2013, Directed by Brad Anderson, written by Richard D’Ovidio, starring Halle Berry and Abigail Breslin
Third Act Syndrome. I’m starting to wonder wonder whether there’s been some kind of contagious outbreak in old Tinseltown that’s in desperate need of medical attention, such is the number of current Hollywood screenwriters managing to undo all the good work of the first hour with a dodgy final thirty. The Call suffers from one of the most viscous cases of Third Act Syndrome documented thus far, introducing a twist that trivialises the film and beggars belief.I’m not going to enter into the realm of spoilers, but you’ll know it when it happens. The films’ ‘twist’ is entirely unnecessary, creating questions that didn’t need asking. It’s not even original, either; those familiar with either the works of Hitchcock or the entire history of the suspense genre he helped define will’ve seen it all before. It’s a shame, too, because, while not quite Hitchcockian, the film had delivered suspense by the bucketload and created an atmosphere so tense it would even petrify a bucket of coleslaw.
A lot of this is down to the excellent direction of Brad Anderson. He moves things along at a breakneck pace, yet keeps us grounded. The set-up sees a 911 operator (Played by Halle Berry) answering a call from the girl from Little Miss Sunshine (Abigail Breslin), who is locked in the boot of an abductor’s car. Between them, they must work out where the car is and how to alert those nearby to the kidnap in progress. It’s an original idea that works really well. You root for Berry and Breslin, and genuinely want Michael Eklund’s captor character to be rumbled. This lasts about an hour, and yet isn’t tiresome at all. It’s edge-of-the-seat stuff as Berry’s character tries to riddle them out in increasingly smart ways. Both female leads deliver very decent performances. Berry adds a real intensity to a role that is 80% sitting in a chair and Breslin is far better at crying in every scene than Vanessa Hudgens was in this years’ Nic Cage-’em-up The Frozen Ground. Police chief Marcus from Kick Ass and deranged kidnapper Eklund also avoid phoning it in (Sorry), giving similarly solid performances.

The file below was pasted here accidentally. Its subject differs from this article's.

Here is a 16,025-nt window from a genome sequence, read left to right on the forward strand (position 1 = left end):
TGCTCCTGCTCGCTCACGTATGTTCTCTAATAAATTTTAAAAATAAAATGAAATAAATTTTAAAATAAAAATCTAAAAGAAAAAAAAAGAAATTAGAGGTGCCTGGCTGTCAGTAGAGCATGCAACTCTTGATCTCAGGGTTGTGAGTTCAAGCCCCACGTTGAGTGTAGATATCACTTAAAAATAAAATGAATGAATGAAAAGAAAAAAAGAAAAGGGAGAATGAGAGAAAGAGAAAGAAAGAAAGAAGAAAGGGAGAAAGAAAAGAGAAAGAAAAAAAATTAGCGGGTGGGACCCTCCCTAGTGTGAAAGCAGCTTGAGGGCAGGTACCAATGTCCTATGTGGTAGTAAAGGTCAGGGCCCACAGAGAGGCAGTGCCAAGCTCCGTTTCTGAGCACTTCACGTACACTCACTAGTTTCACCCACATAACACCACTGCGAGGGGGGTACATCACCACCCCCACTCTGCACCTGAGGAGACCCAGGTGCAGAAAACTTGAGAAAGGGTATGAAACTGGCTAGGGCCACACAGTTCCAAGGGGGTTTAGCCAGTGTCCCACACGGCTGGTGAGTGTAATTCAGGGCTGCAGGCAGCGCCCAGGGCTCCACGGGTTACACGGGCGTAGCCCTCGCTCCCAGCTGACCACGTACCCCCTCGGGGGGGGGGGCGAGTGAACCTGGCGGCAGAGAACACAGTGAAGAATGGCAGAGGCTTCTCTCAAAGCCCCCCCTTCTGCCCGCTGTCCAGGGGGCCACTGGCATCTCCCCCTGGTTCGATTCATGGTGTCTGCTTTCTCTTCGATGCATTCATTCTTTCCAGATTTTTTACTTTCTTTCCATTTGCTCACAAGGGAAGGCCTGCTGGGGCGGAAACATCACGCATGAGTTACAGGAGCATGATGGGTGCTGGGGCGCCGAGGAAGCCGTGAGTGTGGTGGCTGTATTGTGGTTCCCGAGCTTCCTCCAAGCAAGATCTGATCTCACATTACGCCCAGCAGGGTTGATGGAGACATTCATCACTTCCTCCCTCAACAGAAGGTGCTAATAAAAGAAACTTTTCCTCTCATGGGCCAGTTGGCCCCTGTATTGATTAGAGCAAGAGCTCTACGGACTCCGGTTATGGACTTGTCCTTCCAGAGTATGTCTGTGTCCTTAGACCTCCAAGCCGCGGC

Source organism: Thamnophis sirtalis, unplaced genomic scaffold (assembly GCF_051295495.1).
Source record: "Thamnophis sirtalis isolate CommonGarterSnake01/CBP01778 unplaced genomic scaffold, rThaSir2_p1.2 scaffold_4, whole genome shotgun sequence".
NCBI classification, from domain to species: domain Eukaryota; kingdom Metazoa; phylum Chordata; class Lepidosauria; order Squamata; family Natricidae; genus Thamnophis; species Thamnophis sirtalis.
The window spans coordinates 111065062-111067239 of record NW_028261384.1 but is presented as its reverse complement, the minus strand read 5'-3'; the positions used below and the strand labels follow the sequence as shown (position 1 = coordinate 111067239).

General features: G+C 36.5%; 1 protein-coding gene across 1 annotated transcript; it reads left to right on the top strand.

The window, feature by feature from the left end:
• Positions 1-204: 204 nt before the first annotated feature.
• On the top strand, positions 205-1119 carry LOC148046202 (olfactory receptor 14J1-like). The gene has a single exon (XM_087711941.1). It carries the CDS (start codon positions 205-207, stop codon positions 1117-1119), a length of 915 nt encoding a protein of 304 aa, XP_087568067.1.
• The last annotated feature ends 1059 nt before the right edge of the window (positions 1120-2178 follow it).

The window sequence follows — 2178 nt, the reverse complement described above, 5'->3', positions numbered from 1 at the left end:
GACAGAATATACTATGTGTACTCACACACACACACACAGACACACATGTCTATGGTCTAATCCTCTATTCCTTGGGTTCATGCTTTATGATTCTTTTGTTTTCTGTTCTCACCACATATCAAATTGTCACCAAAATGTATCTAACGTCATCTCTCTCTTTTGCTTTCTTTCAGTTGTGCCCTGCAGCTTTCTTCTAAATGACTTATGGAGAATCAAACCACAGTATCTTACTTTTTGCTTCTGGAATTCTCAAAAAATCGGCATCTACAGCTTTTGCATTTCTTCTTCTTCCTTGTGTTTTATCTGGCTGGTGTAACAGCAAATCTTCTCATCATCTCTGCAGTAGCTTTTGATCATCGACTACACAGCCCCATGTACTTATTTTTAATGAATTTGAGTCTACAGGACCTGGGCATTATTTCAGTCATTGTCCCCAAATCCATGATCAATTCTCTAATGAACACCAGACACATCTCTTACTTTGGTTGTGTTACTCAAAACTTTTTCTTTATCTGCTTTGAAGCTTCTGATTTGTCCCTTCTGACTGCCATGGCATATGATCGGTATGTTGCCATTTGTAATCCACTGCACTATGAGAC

Perhaps it’s this strong first hour that makes the final third feel so gratuitous. Without dipping into spoilers, Berry’s role increases as she gets out of that chair, and the audiences’ belief in a scenario that was, up until this point, well set-up suddenly begins to wafer. Even if the ‘twist’ didn’t happen, the need for Berry to get some action would be potentially film-breaking. Oh, and then there’s that ending. Umm. Yeah. OK. You do that, Halle. Nobody’ll question it. It’s totally in character. You too, Abi, totally in character. I could definitely see the people you were playing in the first half going through the exact thought processes you do at the end. 100% believable.
Credit must go to the film though for not slapping answers in the audiences face, even if the clues are pretty hard-laid. Anderson’s given this his best shot, and generally made the most of what should be a very common-issue thriller. In the end, it still feels that way, but if only some bold doctor had worked out a cure for Third Act Syndrome before the films’ release, that might not have had to be the case…
6 faulty taillights out of 10